I suppose anyone living in a place with individuals who were alive before the founding of the country they live in maintains a greater sense of appreciation for what it took for that land to exist. Those living in the aftermath of the founding of the United States probably felt this way. The first century was not an easy one for America, but the founders of the country still permeated the land, either in person or in spirit. The same can be said of Israel. There are individuals whose facade would not indicate anything out of the ordinary, yet upon further research, one might uncover that this person fought bravely for the nascent Jewish state to exist. Last year, a documentary titled “Ben-Gurion: Epilogue” was released. It was created from 6 hours of archived footage from a 1968 interview by BBC with the founding Israeli leader, and it’s an absolutely scintillating production. There were no film crews around to press George Washington or any of the other founding fathers on his thoughts regarding the founding of the United States of America. Memoirs or letters that have been published on the topic are not able to capture what the video is able to do. Seeing Ben Gurion react to a question, give brutally honest, poignant answers while perched in his compound in Sde Boker. It adds a tremendous layer of appreciation for the day.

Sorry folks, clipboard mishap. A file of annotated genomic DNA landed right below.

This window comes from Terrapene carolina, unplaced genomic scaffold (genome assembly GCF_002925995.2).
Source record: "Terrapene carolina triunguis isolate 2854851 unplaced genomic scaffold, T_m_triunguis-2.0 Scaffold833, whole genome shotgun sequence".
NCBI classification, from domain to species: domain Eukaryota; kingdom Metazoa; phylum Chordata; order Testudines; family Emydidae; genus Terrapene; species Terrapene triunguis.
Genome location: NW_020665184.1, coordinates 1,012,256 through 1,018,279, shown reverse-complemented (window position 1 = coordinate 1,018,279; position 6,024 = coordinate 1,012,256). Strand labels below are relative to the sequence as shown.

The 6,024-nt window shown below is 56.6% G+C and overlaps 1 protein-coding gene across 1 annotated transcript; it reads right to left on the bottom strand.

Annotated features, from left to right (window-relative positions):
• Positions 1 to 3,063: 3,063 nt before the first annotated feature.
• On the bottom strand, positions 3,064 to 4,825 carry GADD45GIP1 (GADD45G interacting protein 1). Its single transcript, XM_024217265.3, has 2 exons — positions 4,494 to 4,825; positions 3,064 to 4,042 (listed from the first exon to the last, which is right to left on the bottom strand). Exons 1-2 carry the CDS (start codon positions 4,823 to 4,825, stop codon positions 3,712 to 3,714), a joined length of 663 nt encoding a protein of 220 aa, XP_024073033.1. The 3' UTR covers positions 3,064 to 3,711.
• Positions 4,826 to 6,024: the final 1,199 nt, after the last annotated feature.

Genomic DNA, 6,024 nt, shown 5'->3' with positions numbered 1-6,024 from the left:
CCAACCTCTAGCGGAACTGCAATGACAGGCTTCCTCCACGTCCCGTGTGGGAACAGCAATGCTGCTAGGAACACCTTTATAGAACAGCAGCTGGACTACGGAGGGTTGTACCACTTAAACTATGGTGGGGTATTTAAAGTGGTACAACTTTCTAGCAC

In a similar vein, at my graduation from Yeshiva University, Ambassador Yehuda Avner, having just finished his magnum opus, The Prime Ministers, gave the keynote address. His account was not only that of a historian studying the events, nor was it exclusively one of someone living at the time the events occurred. He himself played a role in history as it was unfolding. Speaking lovingly about this previous chapter in his life was anything buy history: it was nostalgia. Avner was not reading pages from his book to assembled masses, but from his firsthand account in his mind. You could hear the history in his voice.